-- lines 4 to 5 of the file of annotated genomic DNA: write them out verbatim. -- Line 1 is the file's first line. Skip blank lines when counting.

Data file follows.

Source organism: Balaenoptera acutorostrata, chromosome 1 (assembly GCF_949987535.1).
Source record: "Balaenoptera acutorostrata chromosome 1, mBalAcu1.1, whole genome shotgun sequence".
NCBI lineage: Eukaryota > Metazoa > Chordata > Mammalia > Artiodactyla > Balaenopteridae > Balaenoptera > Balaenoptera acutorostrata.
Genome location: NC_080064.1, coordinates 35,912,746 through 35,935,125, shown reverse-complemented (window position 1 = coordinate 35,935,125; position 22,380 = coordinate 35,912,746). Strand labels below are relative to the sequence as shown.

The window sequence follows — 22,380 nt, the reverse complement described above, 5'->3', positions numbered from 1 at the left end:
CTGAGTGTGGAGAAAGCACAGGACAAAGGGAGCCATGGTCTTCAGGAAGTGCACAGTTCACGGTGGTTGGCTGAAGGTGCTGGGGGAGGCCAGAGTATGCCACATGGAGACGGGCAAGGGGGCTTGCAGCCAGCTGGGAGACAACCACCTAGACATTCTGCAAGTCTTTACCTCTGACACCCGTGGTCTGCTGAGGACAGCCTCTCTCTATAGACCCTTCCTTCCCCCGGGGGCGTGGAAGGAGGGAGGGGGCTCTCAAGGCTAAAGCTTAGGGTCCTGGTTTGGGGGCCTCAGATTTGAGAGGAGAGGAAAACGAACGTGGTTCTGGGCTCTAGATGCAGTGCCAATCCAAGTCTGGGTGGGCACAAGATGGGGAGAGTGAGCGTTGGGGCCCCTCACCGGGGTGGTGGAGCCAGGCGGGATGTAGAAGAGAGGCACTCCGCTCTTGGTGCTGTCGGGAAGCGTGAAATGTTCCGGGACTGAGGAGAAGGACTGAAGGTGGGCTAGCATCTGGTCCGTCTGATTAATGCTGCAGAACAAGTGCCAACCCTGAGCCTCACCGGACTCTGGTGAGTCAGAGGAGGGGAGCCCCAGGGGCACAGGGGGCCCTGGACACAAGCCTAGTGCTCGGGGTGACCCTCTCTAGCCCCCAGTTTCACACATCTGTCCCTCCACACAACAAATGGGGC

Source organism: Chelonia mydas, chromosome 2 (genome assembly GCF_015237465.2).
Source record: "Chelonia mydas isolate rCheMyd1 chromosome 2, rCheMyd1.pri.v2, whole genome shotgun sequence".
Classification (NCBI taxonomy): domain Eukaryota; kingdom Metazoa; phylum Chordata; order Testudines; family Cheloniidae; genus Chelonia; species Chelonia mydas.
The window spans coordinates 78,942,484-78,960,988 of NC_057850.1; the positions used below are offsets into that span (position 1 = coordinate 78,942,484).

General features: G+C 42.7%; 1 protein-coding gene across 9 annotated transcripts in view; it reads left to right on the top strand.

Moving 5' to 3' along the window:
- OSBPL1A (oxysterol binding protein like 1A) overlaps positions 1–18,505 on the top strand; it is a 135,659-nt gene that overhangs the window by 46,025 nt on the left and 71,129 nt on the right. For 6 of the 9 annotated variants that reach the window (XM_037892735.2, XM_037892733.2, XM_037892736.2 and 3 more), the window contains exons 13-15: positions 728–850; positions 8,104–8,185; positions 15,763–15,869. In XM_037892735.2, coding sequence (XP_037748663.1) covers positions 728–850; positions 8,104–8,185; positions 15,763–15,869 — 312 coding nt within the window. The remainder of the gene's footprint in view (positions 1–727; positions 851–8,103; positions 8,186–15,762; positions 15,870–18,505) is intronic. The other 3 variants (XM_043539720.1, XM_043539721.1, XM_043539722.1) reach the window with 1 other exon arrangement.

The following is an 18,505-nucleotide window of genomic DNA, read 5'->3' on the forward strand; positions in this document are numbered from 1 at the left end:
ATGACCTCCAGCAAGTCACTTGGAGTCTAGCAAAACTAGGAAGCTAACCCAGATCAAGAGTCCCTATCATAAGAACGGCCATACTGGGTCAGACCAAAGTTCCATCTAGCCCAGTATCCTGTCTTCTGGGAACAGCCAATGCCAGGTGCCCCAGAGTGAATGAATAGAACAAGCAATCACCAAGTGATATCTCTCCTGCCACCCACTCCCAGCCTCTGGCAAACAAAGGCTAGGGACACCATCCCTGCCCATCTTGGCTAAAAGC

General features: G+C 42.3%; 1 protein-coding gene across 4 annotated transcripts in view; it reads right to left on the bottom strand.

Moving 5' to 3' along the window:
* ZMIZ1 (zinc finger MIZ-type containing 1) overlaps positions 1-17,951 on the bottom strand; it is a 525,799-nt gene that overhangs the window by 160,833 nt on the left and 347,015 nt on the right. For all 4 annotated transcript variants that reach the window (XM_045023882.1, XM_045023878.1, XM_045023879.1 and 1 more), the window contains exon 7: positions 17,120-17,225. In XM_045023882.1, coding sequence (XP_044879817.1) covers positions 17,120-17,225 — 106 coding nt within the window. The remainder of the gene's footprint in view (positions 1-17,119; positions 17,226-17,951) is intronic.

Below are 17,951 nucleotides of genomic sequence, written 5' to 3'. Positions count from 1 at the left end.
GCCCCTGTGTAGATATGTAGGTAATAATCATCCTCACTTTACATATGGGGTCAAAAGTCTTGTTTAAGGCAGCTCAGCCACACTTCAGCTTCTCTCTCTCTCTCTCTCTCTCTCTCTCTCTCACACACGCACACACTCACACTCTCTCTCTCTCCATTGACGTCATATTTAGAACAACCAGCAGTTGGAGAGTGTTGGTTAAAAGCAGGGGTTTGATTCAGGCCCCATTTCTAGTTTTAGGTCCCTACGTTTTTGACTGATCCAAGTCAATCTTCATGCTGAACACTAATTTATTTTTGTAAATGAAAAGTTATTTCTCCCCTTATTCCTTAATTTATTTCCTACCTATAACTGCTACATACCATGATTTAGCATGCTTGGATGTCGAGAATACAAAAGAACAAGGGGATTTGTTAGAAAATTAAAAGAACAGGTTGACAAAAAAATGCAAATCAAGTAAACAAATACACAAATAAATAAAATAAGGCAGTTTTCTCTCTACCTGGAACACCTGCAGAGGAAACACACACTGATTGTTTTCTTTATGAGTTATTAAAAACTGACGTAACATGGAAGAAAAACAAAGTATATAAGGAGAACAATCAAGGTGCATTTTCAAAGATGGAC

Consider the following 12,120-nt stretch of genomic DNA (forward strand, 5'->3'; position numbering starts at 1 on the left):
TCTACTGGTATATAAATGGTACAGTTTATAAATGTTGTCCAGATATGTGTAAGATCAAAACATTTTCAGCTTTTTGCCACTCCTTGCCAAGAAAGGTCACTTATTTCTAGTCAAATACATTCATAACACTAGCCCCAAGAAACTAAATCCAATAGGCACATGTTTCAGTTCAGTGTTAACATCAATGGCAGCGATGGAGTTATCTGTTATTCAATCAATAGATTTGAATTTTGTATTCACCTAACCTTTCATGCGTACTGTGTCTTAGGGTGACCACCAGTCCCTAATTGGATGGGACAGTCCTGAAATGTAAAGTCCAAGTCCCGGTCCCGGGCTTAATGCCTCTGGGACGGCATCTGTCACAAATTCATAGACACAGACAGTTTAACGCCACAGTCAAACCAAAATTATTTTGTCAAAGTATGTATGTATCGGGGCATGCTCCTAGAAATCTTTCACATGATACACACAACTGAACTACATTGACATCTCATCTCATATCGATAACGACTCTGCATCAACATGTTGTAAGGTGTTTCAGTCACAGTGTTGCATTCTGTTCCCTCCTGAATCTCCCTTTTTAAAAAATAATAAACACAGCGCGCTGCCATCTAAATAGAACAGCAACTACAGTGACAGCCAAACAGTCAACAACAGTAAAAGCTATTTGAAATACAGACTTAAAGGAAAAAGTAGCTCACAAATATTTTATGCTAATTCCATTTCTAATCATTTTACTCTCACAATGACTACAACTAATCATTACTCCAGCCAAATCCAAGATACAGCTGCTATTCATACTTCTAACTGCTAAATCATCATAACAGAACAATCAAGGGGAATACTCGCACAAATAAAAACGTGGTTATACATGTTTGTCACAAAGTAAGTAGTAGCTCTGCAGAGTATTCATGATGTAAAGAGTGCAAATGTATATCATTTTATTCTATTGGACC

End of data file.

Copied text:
Genome location: NC_080064.1, coordinates 35,912,746 through 35,935,125, shown reverse-complemented (window position 1 = coordinate 35,935,125; position 22,380 = coordinate 35,912,746). Strand labels below are relative to the sequence as shown.

The window sequence follows — 22,380 nt, the reverse complement described above, 5'->3', positions numbered from 1 at the left end: